The West Hollywood City Council last night endorsed Measure M, an item on the November election ballot that will increase the L.A. County sales tax and possibly result in an extension of a subway line through WeHo.
Measure M would increase the countywide sales tax to .5% to 9.5% and generate about $860 million a year for the L.A. Metropolitan Transportation Authority to improve regional bus and rail transit networks, streets and highways. For WeHo, an especially important project on Metro’s list is the extension of the northern Crenshaw/LAX Metro line, which city officials hope will go through West Hollywood. The Measure M tax increase also is projected to generate an additional $509,000 in revenue that will go directly to West Hollywood.
In a letter last week to City Councilmember Lindsey Horvath, Metro CEO Phil Washington outlined several steps his organization is taking to move the Crenshaw/LAX northern extension up its priority list. With those steps the project could begin as early as 2020. Previously it had been scheduled for 2041-2047.
The proposed extension would run to the Metro Red Line station at Hollywood Boulevard and Highland. It would connect four existing lines, the Red, Purple, Expo and Green.
But first Metro has to secure a two-thirds vote for Measure M. In 2008 another sales tax increase, Measure R, was approved with 66.7% of the vote. The Measure M sales tax increase, however, has no expiration, which has generated some opposition.
If Measure M is approved, Metro has to choose the exact route for the northern extension. Metro’s original budget for the extension assumed it would run from San Vicente and then along La Brea Avenue on WeHo’s eastern border to the Hollywood/Highland Red Line station, for a total of six miles. But Fehr & Peers, a consultant hired by the city, presented data to argue that running the extension from San Vicente to Santa Monica Boulevard for nine miles will better benefit West Hollywood and Metro by increasing ridership by more than 300%. Other options considered by Metro are running the extension from San Vicente to Fairfax Avenue and onto the Hollywood/Highland Red Line station and ending the extension at the Wilshire/Vermont Red Line station.
The city, in a press release announcing the council vote, noted that running the northern extension through West Hollywood would “provide increased access to health care destinations, such as Cedars-Sinai Medical Center, Olympia Medical Center and Miracle Mile Medical Center, and it would bring rail connections to major shopping and entertainment destinations within the City of West Hollywood, such as the Sunset Strip, Santa Monica Boulevard and the Gateway, as well as regional destinations such as the Miracle Mile, the Beverly Center, the Beverly Connection, the Hollywood Bowl, and Hollywood and Highland.”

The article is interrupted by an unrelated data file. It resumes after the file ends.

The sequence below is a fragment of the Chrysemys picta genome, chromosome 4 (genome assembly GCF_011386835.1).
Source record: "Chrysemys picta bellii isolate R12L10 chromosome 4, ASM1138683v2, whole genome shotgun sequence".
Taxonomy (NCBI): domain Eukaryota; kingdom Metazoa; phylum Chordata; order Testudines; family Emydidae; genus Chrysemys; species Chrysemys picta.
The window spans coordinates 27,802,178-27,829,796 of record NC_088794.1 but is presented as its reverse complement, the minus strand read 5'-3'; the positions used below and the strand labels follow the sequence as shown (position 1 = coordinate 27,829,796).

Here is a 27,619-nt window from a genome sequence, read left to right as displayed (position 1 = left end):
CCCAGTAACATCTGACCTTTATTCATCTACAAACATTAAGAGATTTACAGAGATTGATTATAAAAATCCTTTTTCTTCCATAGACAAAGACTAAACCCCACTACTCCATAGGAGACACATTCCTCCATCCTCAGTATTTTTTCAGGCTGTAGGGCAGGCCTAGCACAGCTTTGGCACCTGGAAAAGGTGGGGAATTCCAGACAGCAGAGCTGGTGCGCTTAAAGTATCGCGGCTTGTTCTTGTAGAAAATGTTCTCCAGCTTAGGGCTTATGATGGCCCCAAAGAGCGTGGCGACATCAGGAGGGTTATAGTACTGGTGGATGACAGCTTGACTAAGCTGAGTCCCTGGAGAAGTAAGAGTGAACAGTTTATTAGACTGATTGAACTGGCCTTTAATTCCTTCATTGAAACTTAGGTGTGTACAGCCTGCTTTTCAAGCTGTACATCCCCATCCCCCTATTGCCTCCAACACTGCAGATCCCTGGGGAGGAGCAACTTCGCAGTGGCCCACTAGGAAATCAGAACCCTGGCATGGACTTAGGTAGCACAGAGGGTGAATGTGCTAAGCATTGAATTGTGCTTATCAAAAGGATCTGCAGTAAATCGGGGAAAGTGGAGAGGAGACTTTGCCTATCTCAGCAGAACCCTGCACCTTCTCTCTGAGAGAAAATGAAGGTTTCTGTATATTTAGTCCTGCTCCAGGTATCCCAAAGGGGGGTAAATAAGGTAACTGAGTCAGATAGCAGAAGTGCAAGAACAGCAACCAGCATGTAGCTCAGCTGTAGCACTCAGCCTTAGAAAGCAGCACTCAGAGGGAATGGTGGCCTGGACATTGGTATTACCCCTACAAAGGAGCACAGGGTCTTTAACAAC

The city has spent a lot lobbying for the extension. In July 2015, the City Council called for formation of a local advocacy committee, West Hollywood Advocates for Metro (WHAM), and established a City Council subcommittee consisting of Horvath and City Councilmember John Heilman to work with Metro. West Hollywood also has supported a regional coalition called All on Board, which is lobbying for the project.
Metro’s earlier reluctance to move the Crenshaw/LAX extension up on its schedule had led some City Council members to suggest reducing West Hollywood’s support for Measure M. Councilmember John Duran at one point suggested the city seek its own sales tax increase to gain leverage over Metro, given the ultimate ceiling for the sales tax is 10%.
If the Los Angeles Times, General Motors and Southern California Automobile Club along with politicians hadn’t led the demise of Huntington’s interurban Southern California rail system, the Pacific Electric or “Big Red Cars” you could have still commuted from downtown to West Hollywood by rail. Unfortunately, after they tore out the PE rail lines Los Angeles then created a hodgepodge of services. As for West Hollywood, please take a look at what was and now has vanished:
Subways in the land of high water tables and shifting soils is multo expensivo and doesn’t really serve that many people. Above ground rail, like the former trolley cars, would have far more stops and serve a greater number of riders. Keep in mind that whatever happens (if at all) will be intrusive and take years to accomplish. I’ll be fertilizer long before anything will happen to alleviate traffic and transit woes in WEHO. I’m surprised that fewer have offered comments on this article.
I am all for subway access in WeHo. But this and other vague ideas about the route mean NOTHING.
Sales tax is high enough and if no guarantee the subway WILL go through weho, It’s unfair to increase the sales tax.